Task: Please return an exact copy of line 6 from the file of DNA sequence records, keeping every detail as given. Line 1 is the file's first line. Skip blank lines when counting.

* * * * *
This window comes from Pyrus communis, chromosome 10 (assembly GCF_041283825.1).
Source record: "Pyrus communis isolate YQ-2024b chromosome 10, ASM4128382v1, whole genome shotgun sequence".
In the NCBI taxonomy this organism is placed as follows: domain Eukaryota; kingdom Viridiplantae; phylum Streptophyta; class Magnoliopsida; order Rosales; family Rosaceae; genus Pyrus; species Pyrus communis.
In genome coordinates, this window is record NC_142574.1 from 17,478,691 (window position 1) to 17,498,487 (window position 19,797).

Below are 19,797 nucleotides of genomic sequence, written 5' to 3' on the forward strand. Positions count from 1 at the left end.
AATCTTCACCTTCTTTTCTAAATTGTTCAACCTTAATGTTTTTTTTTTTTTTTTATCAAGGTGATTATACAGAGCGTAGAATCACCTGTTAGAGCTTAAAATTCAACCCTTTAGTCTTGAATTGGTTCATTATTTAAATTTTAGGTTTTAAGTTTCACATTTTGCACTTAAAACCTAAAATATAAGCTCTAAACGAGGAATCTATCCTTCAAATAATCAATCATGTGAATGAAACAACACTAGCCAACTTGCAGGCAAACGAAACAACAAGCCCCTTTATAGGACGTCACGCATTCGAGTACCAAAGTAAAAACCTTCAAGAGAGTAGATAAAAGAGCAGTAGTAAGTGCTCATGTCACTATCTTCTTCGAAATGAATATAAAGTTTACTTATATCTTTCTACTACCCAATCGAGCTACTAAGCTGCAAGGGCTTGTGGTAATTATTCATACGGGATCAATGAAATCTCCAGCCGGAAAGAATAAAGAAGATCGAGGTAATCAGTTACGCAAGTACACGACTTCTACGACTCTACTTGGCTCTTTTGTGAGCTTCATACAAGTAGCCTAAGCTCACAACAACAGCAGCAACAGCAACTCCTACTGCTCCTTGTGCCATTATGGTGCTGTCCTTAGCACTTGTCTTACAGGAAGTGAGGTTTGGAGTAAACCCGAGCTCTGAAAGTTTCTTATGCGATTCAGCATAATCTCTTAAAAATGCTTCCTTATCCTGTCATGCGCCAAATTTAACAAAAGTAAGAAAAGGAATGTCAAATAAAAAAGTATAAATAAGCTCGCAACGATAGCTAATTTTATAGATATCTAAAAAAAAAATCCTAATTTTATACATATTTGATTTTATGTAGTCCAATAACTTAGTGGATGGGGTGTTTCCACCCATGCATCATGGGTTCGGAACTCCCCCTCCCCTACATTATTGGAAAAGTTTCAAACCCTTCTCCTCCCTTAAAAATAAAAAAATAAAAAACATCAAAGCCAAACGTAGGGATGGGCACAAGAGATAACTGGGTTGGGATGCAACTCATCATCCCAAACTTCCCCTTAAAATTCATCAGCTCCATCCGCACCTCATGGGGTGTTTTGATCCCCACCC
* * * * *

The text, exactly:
AATCTTCACCTTCTTTTCTAAATTGTTCAACCTTAATGTTTTTTTTTTTTTTTTATCAAGGTGATTATACAGAGCGTAGAATCACCTGTTAGAGCTTAAAATTCAACCCTTTAGTCTTGAATTGGTTCATTATTTAAATTTTAGGTTTTAAGTTTCACATTTTGCACTTAAAACCTAAAATATAAGCTCTAAACGAGGAATCTATCCTTCAAATAATCAATCATGTGAATGAAACAACACTAGCCAACTTGCAGGCAAACGAAACAACAAGCCCCTTTATAGGACGTCACGCATTCGAGTACCAAAGTAAAAACCTTCAAGAGAGTAGATAAAAGAGCAGTAGTAAGTGCTCATGTCACTATCTTCTTCGAAATGAATATAAAGTTTACTTATATCTTTCTACTACCCAATCGAGCTACTAAGCTGCAAGGGCTTGTGGTAATTATTCATACGGGATCAATGAAATCTCCAGCCGGAAAGAATAAAGAAGATCGAGGTAATCAGTTACGCAAGTACACGACTTCTACGACTCTACTTGGCTCTTTTGTGAGCTTCATACAAGTAGCCTAAGCTCACAACAACAGCAGCAACAGCAACTCCTACTGCTCCTTGTGCCATTATGGTGCTGTCCTTAGCACTTGTCTTACAGGAAGTGAGGTTTGGAGTAAACCCGAGCTCTGAAAGTTTCTTATGCGATTCAGCATAATCTCTTAAAAATGCTTCCTTATCCTGTCATGCGCCAAATTTAACAAAAGTAAGAAAAGGAATGTCAAATAAAAAAGTATAAATAAGCTCGCAACGATAGCTAATTTTATAGATATCTAAAAAAAAAATCCTAATTTTATACATATTTGATTTTATGTAGTCCAATAACTTAGTGGATGGGGTGTTTCCACCCATGCATCATGGGTTCGGAACTCCCCCTCCCCTACATTATTGGAAAAGTTTCAAACCCTTCTCCTCCCTTAAAAATAAAAAAATAAAAAACATCAAAGCCAAACGTAGGGATGGGCACAAGAGATAACTGGGTTGGGATGCAACTCATCATCCCAAACTTCCCCTTAAAATTCATCAGCTCCATCCGCACCTCATGGGGTGTTTTGATCCCCACCC